The following article has been re-posted by permission
from Newsmax.com. If you are
not familiar with Newsmax.com, it is our favorite news & opinion journal
on the Internet, with a great variety of topics and authors, and it is
updated at least once daily. We highly recommend you visit their site!
Newdow: Pledge Forces God On
Thursday, Sept. 15, 2005
An atheist seeking to strike the words "under God" from the
Pledge of Allegiance in public schools has won a major battle in his quest
to force the U.S. Supreme Court to take up the issue again.
U.S. District Judge Lawrence Karlton sided with atheist Michael Newdow
in ruling Wednesday that the pledge's reference to God violates the rights
of children in three school districts to be "free from a coercive
requirement to affirm God."
Karlton said he was bound by precedent of the 9th U.S. Circuit Court
of Appeals, which in 2002 ruled in favor of Newdow that the pledge is
unconstitutional when recited in public schools.
The latest decision could set up another church-state showdown at a time
when the Supreme Court is in flux. John Roberts, who would succeed the
late William H. Rehnquist as chief justice, is undergoing confirmation
hearings; and Justice Sandra Day O'Connor is retiring when a successor
The Supreme Court dismissed the case last year, saying Newdow lacked
standing because he did not have custody of his elementary school daughter
he sued on behalf of.
Newdow, an attorney and a medical doctor, filed an identical case on
behalf of three unnamed parents and their children. Karlton said those
families have the right to sue.
Newdow is hoping to get the high court to remove the pledge's reference
to God and restore its pre-1954 wording, "one nation indivisible,
with liberty and justice for all."
"All it has to do is put the pledge as it was before, and say that
we are one nation, indivisible, instead of dividing us on religious basis,"
Newdow told The Associated Press.
Karlton said he would sign a restraining order preventing the recitation
of the pledge at the Elk Grove Unified, Rio Linda and Elverta Joint Elementary
school districts in Sacramento County, where the plaintiffs' children
The order would not extend beyond those districts unless it is affirmed
by the 9th Circuit Court of Appeals, in which case it could apply to nine
western states, or the Supreme Court, which would apply to all states.
Superintendent Steven Ladd of Elk Grove Unified School District said
the pledge will be recited until the school receives the judge's restraining
order, which could happen any day.
"Our board has long supported the Pledge of Allegiance as an appropriate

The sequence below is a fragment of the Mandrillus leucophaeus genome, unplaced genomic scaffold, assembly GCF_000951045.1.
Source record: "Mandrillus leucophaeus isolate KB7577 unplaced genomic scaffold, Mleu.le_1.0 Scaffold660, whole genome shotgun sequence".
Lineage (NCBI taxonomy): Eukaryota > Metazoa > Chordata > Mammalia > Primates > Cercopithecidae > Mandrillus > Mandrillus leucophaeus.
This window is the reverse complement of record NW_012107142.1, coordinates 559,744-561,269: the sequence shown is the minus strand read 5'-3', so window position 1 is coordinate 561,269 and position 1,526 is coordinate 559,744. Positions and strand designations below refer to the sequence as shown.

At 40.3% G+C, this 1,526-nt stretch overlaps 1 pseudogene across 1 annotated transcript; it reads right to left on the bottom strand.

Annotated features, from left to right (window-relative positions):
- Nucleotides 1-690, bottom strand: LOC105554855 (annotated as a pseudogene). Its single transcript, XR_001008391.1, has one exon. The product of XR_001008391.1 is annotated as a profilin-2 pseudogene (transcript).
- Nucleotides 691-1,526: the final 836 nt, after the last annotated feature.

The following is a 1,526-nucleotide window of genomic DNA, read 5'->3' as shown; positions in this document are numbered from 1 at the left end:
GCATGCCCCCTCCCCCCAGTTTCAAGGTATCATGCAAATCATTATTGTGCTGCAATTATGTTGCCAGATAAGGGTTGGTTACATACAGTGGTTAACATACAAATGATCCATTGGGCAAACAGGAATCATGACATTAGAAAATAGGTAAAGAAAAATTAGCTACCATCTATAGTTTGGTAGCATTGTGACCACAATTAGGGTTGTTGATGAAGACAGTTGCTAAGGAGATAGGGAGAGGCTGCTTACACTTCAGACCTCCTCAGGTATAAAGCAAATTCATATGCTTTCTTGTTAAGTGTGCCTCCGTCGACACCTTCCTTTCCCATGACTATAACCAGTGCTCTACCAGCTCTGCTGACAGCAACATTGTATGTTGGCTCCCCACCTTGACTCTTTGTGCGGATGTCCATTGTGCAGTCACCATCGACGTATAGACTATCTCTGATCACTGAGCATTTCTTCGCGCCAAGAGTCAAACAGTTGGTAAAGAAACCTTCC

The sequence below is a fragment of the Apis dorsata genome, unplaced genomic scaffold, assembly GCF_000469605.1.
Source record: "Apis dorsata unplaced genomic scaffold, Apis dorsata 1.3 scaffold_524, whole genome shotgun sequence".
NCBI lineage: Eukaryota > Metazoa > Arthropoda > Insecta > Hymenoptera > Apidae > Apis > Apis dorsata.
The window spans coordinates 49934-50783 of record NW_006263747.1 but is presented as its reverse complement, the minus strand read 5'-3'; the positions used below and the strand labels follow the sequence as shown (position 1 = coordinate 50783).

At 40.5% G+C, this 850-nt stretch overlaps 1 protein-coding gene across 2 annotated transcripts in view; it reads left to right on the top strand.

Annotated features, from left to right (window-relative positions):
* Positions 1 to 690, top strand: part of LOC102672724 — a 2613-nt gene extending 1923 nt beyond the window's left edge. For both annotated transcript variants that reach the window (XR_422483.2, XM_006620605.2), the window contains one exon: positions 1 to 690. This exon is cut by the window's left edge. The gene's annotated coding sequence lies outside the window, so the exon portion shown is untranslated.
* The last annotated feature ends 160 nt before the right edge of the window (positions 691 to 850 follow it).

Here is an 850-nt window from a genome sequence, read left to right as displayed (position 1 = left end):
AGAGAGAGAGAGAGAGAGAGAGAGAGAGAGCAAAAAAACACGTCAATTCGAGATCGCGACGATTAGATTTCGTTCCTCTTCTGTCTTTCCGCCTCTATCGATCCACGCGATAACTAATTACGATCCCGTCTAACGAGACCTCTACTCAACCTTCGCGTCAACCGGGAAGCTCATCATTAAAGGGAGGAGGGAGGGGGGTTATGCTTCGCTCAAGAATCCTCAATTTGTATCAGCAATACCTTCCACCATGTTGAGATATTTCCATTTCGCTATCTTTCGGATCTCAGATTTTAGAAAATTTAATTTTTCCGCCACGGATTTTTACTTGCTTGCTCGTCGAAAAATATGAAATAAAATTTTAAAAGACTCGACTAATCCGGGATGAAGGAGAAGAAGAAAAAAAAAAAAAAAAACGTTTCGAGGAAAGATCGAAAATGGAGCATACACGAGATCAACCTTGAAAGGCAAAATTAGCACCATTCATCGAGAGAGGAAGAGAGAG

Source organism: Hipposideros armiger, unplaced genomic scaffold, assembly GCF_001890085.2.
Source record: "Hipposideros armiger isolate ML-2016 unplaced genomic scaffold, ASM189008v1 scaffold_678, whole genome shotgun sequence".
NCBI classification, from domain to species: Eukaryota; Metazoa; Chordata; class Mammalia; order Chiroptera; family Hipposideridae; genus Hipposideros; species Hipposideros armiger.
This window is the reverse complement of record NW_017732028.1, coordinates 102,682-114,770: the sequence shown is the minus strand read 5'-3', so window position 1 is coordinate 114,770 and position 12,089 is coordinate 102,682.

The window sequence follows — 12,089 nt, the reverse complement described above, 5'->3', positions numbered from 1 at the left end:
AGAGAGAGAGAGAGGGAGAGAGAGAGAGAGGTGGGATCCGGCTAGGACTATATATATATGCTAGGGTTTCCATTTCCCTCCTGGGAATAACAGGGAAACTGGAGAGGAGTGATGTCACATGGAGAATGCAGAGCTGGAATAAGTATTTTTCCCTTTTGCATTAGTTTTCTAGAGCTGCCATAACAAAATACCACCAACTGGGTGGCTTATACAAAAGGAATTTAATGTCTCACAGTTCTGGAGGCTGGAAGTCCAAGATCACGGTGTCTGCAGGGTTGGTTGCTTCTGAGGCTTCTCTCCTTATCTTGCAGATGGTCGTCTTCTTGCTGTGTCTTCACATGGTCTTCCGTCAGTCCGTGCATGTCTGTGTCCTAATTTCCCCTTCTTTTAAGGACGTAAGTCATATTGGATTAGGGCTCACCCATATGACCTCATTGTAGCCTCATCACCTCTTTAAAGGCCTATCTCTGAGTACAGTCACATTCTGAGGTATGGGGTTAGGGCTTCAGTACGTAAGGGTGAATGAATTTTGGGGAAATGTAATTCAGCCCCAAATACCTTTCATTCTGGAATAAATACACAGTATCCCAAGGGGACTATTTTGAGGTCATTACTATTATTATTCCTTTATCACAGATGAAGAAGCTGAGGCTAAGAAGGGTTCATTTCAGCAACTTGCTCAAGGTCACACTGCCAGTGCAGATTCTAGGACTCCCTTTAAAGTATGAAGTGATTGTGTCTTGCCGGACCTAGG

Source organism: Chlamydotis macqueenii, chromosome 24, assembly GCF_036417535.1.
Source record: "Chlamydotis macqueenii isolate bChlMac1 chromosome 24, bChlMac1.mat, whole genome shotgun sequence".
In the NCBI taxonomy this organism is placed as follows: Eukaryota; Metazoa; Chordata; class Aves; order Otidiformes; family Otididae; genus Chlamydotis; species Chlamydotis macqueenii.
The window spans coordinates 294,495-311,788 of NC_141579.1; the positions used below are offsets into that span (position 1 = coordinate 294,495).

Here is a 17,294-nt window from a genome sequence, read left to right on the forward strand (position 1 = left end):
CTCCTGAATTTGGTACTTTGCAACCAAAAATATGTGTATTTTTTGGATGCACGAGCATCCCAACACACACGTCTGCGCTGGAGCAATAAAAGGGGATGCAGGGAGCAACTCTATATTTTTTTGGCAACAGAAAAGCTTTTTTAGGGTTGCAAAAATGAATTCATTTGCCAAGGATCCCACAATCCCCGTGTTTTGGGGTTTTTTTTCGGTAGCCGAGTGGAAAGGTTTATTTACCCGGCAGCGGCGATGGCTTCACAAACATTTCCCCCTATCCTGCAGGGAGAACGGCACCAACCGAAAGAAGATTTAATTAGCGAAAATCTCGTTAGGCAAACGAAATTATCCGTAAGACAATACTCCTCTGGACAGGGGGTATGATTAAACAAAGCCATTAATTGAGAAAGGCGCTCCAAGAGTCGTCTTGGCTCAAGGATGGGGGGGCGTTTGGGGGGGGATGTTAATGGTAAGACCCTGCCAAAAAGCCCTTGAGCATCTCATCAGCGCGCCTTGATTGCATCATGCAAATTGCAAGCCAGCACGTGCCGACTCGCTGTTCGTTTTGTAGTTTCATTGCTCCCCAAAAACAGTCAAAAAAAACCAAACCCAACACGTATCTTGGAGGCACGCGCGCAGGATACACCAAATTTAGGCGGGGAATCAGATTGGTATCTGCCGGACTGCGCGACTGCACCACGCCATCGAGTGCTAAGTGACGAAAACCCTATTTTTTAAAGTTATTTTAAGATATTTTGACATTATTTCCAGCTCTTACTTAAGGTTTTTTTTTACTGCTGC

patriotic exercise for willing students," he said.
Karlton, appointed to the Sacramento bench by President Carter, wrote
that the case concerned "the ongoing struggle as to the role of religion
in the civil life of this nation" and added that his opinion "will
satisfy no one involved in that debate."
In the Supreme Court's 5-3 ruling dismissing Newdow's previous case,
justices Rehnquist, O'Connor and Clarence Thomas accused the majority
of using Newdow's standing to dodge the harder constitutional issue. In
their dissent, they said they would have upheld "under God"
The Becket Fund, a religious rights group that is a party to the case,
said it would immediately appeal the case to the 9th Circuit Court of
Appeals. If the court does not change its precedent, the group would go
to the Supreme Court.
"It's a way to get this issue to the Supreme Court for a final decision
to be made," said fund attorney Jared Leland.
The decisions by Karlton and the appeals court conflict with an August
opinion by the 4th U.S. Circuit Court of Appeals in Richmond, Va. That
court upheld a Virginia law requiring public schools lead daily Pledge
of Allegiance recitation, which is similar to the requirement in California.
Professors, politicians, pundits, religious groups and others immediately
weighed in on the latest decision. Richard Ellis, a Willamette University
politics professor who wrote "To the Flag: The Unlikely History of
the Pledge of Allegiance," said the stakes are high.
"For some people, the pledge is a statement that the United States
is a chosen nation, that the United States is a nation under God, that
it is God's chosen nation," Ellis said. "For others," he
said, "it reflects their belief in God."
For Newdow, that's precisely the problem.
"Imagine every morning if the teachers had the children stand up,
place their hands over their hearts, and say, 'We are one nation that
denies God exists,"' he said.
"I think that everybody would not be sitting here saying, 'Oh, what
harm is that?' They'd be furious. And that's exactly what goes on against
atheists. And it shouldn't."
Got something to say about this article? Want to agree
(or disagree) with it? Click the following link to go to the GUNBlast
Thanks for stopping by!